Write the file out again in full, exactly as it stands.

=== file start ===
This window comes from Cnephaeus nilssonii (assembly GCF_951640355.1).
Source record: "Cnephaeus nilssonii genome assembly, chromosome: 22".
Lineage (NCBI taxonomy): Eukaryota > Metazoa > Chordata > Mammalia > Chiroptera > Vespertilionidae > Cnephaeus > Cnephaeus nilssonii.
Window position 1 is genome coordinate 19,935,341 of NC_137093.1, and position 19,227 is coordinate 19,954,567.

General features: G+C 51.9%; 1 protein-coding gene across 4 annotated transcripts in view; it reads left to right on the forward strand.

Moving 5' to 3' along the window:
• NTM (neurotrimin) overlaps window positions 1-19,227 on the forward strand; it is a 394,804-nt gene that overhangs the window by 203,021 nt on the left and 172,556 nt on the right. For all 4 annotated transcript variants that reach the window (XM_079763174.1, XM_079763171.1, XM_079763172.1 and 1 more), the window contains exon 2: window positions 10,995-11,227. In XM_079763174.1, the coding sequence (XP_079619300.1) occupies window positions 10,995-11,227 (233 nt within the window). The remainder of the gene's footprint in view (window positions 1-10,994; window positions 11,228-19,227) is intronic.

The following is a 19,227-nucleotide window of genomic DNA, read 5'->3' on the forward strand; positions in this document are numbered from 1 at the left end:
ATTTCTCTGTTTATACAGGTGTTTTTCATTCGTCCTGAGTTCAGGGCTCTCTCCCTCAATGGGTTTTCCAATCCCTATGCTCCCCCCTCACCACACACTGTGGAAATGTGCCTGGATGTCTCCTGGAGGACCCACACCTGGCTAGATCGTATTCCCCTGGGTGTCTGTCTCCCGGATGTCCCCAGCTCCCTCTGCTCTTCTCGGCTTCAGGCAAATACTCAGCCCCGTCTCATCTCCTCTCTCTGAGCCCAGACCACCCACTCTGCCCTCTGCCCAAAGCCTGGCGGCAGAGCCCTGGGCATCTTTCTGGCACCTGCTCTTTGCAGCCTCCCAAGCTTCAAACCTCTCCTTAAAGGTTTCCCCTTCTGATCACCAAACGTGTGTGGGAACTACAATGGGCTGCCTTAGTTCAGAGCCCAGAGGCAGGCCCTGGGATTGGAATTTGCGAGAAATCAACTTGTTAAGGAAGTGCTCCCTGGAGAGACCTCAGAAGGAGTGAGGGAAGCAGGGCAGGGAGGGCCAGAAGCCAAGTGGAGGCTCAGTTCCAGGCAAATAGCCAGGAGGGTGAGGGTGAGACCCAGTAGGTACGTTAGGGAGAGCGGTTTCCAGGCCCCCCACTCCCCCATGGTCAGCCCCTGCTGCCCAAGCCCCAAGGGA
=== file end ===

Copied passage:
This window comes from Cnephaeus nilssonii (assembly GCF_951640355.1).
Source record: "Cnephaeus nilssonii genome assembly, chromosome: 22".
Lineage (NCBI taxonomy): Eukaryota > Metazoa > Chordata > Mammalia > Chiroptera > Vespertilionidae > Cnephaeus > Cnephaeus nilssonii.
Window position 1 is genome coordinate 19,935,341 of NC_137093.1, and position 19,227 is coordinate 19,954,567.

General features: G+C 51.9%; 1 protein-coding gene across 4 annotated transcripts in view; it reads left to right on the forward strand.

Moving 5' to 3' along the window:
• NTM (neurotrimin) overlaps window positions 1-19,227 on the forward strand; it is a 394,804-nt gene that overhangs the window by 203,021 nt on the left and 172,556 nt on the right. For all 4 annotated transcript variants that reach the window (XM_079763174.1, XM_079763171.1, XM_079763172.1 and 1 more), the window contains exon 2: window positions 10,995-11,227. In XM_079763174.1, the coding sequence (XP_079619300.1) occupies window positions 10,995-11,227 (233 nt within the window). The remainder of the gene's footprint in view (window positions 1-10,994; window positions 11,228-19,227) is intronic.

The following is a 19,227-nucleotide window of genomic DNA, read 5'->3' on the forward strand; positions in this document are numbered from 1 at the left end:
ATTTCTCTGTTTATACAGGTGTTTTTCATTCGTCCTGAGTTCAGGGCTCTCTCCCTCAATGGGTTTTCCAATCCCTATGCTCCCCCCTCACCACACACTGTGGAAATGTGCCTGGATGTCTCCTGGAGGACCCACACCTGGCTAGATCGTATTCCCCTGGGTGTCTGTCTCCCGGATGTCCCCAGCTCCCTCTGCTCTTCTCGGCTTCAGGCAAATACTCAGCCCCGTCTCATCTCCTCTCTCTGAGCCCAGACCACCCACTCTGCCCTCTGCCCAAAGCCTGGCGGCAGAGCCCTGGGCATCTTTCTGGCACCTGCTCTTTGCAGCCTCCCAAGCTTCAAACCTCTCCTTAAAGGTTTCCCCTTCTGATCACCAAACGTGTGTGGGAACTACAATGGGCTGCCTTAGTTCAGAGCCCAGAGGCAGGCCCTGGGATTGGAATTTGCGAGAAATCAACTTGTTAAGGAAGTGCTCCCTGGAGAGACCTCAGAAGGAGTGAGGGAAGCAGGGCAGGGAGGGCCAGAAGCCAAGTGGAGGCTCAGTTCCAGGCAAATAGCCAGGAGGGTGAGGGTGAGACCCAGTAGGTACGTTAGGGAGAGCGGTTTCCAGGCCCCCCACTCCCCCATGGTCAGCCCCTGCTGCCCAAGCCCCAAGGGA